In a highly competitive market, there are signs that private banks are getting more creative with their sponsorship of art fairs. At November’s edition of Artissima, Italy’s leading contemporary art fair, the sponsor UniCredit found a new way to get onto clients’ radars: free art advice for all.
“We’re branching out and helping newcomers to navigate the contemporary art world,” says Domenico Filipponi, the head of art advisory at UniCredit Private Banking. “Of course, this is an operation that gives us great visibility,” he says, adding that the advice is free and that the bank gets no commission on possible purchases. “It sends out a strong signal to our clients that our advice is independent,” Filipponi says.
Banks and art fairs have been bedfellows for some time. UBS and Art Basel have been partners for 22 years, and Deutsche Bank and Frieze for 12 years. Several other private banks around the world are also in on the game: Royal Bank of Canada (RBC) at Masterpiece London, Credit Suisse at Moscow’s Cosmoscow and J.P. Morgan at the Seattle Art Fair. The banks ABN AMRO and ING support The European Fine Art Fair (Tefaf) in Maastricht (the event’s main sponsor is the insurance firm Axa Art).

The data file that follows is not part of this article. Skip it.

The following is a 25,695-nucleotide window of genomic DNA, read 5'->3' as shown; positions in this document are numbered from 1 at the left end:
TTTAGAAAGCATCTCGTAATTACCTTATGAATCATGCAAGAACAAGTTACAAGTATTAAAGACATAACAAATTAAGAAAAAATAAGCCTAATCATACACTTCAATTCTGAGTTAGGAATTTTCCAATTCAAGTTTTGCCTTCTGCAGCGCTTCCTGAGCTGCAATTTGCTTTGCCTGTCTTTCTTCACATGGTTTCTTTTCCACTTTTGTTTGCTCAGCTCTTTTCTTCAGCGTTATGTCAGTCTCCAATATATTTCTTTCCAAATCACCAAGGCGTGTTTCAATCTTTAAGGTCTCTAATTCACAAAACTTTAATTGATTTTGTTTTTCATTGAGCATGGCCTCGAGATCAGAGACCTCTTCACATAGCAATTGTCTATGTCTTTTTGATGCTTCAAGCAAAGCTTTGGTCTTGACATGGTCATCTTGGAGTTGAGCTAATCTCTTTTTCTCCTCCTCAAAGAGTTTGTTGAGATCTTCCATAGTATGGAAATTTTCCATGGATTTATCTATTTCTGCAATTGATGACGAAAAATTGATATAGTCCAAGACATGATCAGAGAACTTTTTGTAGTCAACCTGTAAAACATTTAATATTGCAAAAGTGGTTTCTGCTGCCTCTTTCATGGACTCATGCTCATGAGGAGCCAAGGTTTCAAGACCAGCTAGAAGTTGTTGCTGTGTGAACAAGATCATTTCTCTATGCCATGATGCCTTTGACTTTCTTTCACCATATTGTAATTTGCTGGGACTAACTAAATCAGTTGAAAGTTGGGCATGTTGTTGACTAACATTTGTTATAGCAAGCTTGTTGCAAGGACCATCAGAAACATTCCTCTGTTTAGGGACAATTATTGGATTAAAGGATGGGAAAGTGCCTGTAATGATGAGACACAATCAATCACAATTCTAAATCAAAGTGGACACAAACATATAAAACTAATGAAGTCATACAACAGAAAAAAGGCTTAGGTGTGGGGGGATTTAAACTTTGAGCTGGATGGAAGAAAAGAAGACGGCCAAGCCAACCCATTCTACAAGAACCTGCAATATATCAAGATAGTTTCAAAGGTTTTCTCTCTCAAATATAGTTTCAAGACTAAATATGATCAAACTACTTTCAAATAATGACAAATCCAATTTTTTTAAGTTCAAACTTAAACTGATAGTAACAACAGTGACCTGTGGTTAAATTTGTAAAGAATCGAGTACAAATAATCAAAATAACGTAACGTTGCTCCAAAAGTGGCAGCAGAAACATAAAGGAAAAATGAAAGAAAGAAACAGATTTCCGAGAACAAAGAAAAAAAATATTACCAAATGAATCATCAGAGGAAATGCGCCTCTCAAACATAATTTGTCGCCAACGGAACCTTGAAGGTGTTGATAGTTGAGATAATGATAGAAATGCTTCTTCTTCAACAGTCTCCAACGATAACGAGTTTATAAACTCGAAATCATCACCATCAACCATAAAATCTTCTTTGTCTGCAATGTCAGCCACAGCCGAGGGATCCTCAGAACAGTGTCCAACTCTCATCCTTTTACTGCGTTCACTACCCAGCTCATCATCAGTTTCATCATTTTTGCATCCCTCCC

The pairing is logical: it provides banks with a sought-after cultural backbone that can complement their corporate art collections, while simultaneously positioning them within reach of new and potentially lucrative clients.
Although many banks offer art consultancy, none appears to be quite as open as Unicredit during the fairs. Deutsche Bank gives existing clients tours of Frieze using either external guides or its own curators, who can make introductions to dealers and give background information but are barred from advising directly on purchases. UBS also offers bespoke tours to clients.
Other sponsors are growing more adventurous. At Masterpiece London in June, RBC chose a different work from the fair each day to highlight to clients in its VIP lounge. “Gone are the days when sponsors gave you money and just asked for their name to be on the invitations,” says Nazy Vassegh, the fair’s chief executive. It is a shift that Marc Spiegler, the director of Art Basel, has observed in other art-fair sponsors. “In the old days, they were happy just to have a logo and a lounge, and now they want to do something in the art world,” he told the Talking Galleries conference in November, citing the BMW Art Journey prize and Davidoff’s artist residencies.
Are these additional services stepping on independent advisers’ turf? “Art advisers have their loyal clients, and the service they offer is quite different,” says Arianne Levene Piper, an independent art adviser who previously worked at UBS. “They will generally spend more one-on-one time with them. A bank might have thousands of private clients, but it might not have hundreds of advisers,” she says.